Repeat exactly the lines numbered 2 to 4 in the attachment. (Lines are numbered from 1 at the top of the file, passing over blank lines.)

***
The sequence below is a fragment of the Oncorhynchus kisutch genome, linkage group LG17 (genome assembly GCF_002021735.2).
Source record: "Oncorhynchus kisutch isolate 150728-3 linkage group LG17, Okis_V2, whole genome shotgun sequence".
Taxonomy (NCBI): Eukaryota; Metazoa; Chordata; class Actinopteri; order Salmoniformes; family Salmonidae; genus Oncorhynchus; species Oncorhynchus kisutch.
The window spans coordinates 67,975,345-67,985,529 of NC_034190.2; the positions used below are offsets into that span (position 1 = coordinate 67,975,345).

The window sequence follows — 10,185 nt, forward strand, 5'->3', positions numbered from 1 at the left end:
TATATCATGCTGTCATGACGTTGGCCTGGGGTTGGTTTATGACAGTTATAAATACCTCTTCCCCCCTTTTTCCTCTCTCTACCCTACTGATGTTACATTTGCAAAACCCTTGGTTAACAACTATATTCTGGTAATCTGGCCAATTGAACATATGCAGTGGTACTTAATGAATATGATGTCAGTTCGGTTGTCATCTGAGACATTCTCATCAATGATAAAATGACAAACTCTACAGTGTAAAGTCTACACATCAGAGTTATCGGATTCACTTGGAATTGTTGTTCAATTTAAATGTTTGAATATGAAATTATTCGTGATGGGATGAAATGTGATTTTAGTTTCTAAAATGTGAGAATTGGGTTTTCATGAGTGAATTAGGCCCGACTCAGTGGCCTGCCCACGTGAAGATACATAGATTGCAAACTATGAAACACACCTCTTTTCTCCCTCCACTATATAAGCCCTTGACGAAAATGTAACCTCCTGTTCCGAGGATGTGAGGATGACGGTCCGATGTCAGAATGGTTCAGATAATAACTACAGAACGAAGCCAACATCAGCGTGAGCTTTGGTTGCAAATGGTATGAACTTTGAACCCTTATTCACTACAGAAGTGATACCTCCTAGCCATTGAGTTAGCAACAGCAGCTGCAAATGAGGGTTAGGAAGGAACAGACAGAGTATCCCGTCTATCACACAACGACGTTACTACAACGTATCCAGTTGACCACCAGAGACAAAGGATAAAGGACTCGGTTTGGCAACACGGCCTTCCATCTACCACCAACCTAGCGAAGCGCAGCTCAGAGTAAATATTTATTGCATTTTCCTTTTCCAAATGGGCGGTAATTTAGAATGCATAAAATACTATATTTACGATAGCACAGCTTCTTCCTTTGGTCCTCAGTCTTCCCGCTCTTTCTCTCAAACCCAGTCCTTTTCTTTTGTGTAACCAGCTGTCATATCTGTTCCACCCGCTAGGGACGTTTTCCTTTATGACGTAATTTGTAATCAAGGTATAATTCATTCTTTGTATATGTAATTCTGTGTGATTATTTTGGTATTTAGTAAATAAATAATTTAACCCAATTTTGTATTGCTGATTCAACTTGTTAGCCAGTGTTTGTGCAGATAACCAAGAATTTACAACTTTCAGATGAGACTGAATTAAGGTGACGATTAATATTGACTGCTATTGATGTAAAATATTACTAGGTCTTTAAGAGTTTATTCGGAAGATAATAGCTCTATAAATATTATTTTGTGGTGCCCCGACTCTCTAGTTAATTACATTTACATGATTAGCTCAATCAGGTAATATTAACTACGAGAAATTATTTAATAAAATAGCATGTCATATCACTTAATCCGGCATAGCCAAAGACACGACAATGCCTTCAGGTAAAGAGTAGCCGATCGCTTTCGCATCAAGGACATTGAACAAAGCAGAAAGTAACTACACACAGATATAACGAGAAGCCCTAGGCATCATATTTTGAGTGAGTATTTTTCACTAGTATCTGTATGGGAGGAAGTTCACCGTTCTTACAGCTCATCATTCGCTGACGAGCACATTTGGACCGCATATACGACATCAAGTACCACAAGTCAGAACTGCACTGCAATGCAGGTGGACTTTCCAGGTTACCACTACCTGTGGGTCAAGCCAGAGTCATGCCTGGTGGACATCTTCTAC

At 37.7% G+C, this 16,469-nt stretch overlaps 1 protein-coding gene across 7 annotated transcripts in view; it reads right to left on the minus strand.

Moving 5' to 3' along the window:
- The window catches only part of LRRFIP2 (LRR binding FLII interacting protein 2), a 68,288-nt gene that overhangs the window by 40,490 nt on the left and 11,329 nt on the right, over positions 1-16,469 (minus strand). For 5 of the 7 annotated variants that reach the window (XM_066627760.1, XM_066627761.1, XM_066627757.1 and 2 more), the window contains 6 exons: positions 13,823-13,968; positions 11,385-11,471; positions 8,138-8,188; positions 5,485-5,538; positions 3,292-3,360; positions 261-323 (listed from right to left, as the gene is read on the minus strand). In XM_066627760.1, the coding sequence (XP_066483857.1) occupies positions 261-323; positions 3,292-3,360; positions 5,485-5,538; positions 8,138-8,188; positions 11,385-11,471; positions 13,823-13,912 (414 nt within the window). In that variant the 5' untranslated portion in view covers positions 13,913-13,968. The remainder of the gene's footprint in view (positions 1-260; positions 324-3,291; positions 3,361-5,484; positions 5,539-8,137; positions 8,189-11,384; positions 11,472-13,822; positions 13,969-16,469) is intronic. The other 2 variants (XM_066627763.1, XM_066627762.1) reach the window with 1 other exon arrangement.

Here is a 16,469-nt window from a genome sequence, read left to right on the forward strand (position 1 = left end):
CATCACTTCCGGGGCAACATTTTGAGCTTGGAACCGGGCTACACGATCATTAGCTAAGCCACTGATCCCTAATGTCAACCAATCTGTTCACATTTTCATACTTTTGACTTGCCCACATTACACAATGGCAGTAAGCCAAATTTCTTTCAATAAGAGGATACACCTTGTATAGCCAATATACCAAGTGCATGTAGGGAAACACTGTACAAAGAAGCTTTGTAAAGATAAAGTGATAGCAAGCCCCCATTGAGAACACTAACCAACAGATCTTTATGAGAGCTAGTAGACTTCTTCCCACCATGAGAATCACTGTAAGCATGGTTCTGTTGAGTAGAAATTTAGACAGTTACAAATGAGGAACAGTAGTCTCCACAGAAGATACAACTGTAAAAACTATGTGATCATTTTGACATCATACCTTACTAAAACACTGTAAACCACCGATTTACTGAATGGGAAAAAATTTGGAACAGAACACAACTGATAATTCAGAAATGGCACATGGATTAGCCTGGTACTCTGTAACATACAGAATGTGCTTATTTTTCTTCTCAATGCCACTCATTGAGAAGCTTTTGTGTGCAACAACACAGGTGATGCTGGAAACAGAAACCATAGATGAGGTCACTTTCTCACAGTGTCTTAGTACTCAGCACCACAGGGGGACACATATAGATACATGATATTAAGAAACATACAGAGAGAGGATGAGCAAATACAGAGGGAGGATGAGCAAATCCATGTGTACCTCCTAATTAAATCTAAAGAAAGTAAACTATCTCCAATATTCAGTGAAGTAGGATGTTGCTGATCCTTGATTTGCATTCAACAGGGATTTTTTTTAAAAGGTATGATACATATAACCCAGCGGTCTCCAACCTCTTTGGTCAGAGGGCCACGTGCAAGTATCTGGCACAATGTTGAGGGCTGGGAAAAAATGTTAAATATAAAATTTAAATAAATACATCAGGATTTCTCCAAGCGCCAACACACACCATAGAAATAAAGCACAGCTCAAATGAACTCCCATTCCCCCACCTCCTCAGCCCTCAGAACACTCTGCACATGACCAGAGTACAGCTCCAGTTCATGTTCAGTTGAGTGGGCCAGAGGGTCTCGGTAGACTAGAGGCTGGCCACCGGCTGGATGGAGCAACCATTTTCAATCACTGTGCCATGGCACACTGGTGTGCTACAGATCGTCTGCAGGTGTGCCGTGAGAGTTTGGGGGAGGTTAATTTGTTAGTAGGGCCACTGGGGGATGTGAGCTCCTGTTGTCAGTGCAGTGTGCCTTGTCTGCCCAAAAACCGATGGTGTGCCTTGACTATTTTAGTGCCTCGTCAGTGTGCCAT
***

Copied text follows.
Source record: "Oncorhynchus kisutch isolate 150728-3 linkage group LG17, Okis_V2, whole genome shotgun sequence".
Taxonomy (NCBI): Eukaryota; Metazoa; Chordata; class Actinopteri; order Salmoniformes; family Salmonidae; genus Oncorhynchus; species Oncorhynchus kisutch.
The window spans coordinates 67,975,345-67,985,529 of NC_034190.2; the positions used below are offsets into that span (position 1 = coordinate 67,975,345).